For infants less than one year of age, the Neonatal Infant Pain Scale (NIPS) uses observational and physiologic parameters to detect pain (Table 2). A score of 0-2 indicates no pain present. A score of 3-4 indicates mild to moderate pain; non-pharmacologic techniques may be tried first in this group. A score of 5 or greater indicates severe pain; pharmacologic intervention is indicated (Lawrence 1993).
For children greater than one year who are preverbal, a well performing scale is the FLACC score: Face, Legs, Activity, Cry, Consolability (Table 3).
Contextual and caregiver features predominate in this group. Frequent reassessments are helpful, as the initial trepidation and fright in triage may not accurately reflect the child’s overall pain status.
Preschool and School-age children
Increasing language development offers the hope of more information to the clinician, but be careful not to ask leading questions. Do not jump directly to “does this hurt?” Preschoolers will say yes to anything, in an attempt to please you. School-age children may passively affirm your “statement,” if only to validate their need for care or attention. Start with some ice-breaking banter, lay down the foundations for rapport, and then ask open-ended questions. Be careful not to allow the caregiver to “instruct” the child to tell you where it hurts, how much, how often, etc. Rather, engage the parents by asking them what behavior they have noticed. Eliciting history from both the child and the parent will go a long way in constructing a richer picture of the etiology and severity of the pain, and will help to build rapport and trust.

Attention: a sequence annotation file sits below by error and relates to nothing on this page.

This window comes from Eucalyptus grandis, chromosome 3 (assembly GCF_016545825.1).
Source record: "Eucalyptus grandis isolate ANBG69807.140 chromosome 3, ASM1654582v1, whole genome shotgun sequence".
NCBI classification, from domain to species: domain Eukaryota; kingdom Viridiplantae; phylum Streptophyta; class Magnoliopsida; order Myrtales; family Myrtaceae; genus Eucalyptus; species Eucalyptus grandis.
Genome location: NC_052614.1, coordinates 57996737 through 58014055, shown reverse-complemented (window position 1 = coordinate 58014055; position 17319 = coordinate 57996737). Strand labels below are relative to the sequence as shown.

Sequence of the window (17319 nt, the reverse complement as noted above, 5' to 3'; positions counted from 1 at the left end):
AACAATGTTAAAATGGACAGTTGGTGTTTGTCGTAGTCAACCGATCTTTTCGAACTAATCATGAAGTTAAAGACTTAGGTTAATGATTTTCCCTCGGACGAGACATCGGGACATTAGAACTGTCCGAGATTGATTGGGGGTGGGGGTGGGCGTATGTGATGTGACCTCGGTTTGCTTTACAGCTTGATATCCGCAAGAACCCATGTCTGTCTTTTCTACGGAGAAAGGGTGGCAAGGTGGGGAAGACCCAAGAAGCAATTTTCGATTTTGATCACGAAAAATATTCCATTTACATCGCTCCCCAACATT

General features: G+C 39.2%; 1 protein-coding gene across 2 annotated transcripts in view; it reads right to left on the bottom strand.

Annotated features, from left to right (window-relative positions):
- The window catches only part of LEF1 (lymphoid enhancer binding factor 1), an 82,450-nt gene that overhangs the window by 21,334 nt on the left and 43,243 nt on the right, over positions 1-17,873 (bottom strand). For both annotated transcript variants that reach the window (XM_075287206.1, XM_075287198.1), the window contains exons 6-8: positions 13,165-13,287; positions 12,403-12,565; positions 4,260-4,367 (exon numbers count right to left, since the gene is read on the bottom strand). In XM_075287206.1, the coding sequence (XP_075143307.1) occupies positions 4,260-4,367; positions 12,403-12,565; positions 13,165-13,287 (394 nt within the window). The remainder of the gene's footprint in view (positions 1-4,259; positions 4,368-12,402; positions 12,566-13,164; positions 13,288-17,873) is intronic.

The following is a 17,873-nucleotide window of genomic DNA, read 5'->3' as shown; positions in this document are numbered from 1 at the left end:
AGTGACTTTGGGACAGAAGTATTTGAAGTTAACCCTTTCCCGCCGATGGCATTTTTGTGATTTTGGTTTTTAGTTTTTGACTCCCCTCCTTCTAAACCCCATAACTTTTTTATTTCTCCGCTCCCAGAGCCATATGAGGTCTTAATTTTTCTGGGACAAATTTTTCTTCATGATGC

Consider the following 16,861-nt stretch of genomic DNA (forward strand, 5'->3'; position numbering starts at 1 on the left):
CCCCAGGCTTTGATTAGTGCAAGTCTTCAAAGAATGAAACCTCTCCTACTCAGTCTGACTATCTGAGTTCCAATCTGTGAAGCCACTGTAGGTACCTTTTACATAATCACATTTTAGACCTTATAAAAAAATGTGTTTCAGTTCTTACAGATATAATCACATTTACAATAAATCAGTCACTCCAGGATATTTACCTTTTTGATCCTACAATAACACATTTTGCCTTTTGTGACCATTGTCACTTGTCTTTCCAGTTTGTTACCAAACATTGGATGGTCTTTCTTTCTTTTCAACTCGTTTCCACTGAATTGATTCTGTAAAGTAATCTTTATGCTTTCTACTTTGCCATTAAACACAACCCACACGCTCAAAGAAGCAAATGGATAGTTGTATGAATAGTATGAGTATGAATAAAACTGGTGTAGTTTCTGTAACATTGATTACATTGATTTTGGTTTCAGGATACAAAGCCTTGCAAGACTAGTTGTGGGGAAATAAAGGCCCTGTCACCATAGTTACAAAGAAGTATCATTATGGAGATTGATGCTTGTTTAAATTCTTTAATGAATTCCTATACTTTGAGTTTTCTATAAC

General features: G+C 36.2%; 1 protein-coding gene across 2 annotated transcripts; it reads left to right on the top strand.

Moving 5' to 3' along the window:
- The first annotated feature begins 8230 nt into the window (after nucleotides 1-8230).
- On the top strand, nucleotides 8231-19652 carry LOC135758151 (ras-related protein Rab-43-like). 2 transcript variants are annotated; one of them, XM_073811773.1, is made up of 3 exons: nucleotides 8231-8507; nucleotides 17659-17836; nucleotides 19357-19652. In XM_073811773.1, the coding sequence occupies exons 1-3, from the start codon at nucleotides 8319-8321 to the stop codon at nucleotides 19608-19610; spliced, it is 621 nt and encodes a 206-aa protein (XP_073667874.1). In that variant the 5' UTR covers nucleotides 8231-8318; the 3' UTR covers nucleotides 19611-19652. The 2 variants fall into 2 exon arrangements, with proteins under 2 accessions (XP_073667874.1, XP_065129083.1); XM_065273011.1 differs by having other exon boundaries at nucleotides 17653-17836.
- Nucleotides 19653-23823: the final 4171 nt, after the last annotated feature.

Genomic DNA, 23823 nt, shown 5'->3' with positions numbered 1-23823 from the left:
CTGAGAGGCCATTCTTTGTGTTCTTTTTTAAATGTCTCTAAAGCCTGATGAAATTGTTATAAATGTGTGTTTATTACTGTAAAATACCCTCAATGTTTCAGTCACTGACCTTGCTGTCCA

Adolescents vary in their development, maturity, and coping mechanisms. You may see a mixture of childhood and adult behaviors in the same patient; e.g. he may be initially stoic or evasive of questioning, then later exhibiting pseudo-inconsolability. Do what you can to see the visit from the adolescent’s perspective, and actively transmit your concern and intention to help–many will respond to a warm, open, non-judgemental, and helpful attitude. The overly “tough” adolescent is likely secretly fearful, and the “dramatic” adolescent may simply be very anxious. Take a moment to gauge the background behind the presentation.
Adolescents can often engage directly on analgesia decision-making, but if a scale is needed, the typical adult scale of 0 (no pain) to 10 (worst pain), or the Faces Pain Scale–Revised (FPS-R) can be used. The FPS-R uses more neutral and realistic faces and, unlike the Wong Baker scale, does not use smiling or crying faces to anchor the extremes of pain (Tsze 2013).
Pain includes two major components: generation and perception. Generation of pain involves the actual propagation of painful stimuli, either through nociceptive pain or neuropathic pain.
Nociceptive pain arises from free nerve endings responding to tissue damage or inflammation and follows a specific sequence: transduction (an action potential triggered by chemical mediators in the tissue, such as prostaglandins, histamine, bradykinin, and substance P); transmission (the movement of the action potential signal along the nerve fibers to the spinal cord); perception (the impulse travels up the spinothalamic tract to the thalamus and midbrain, where input is splayed out to the limbic system, somatosensory cortex, and parietal and frontal lobes); and modulation (the midbrain enlists endorphins, enkephalins, dynorphin, and serotonin to mitigate pain). (Pasero 2011) As clinicians, we can target specific “stations” along the pain route to act on the signal more effectively.
Simple actions such as ice, elevation, local anesthetics, or splinting help in pain transduction. Various standard oral, intranasal, or IV analgesics may help with pain transmission. Non-pharmacologic techniques such as distraction and re-framing can help with pain perception. The sum of these efforts encourages pain modulation.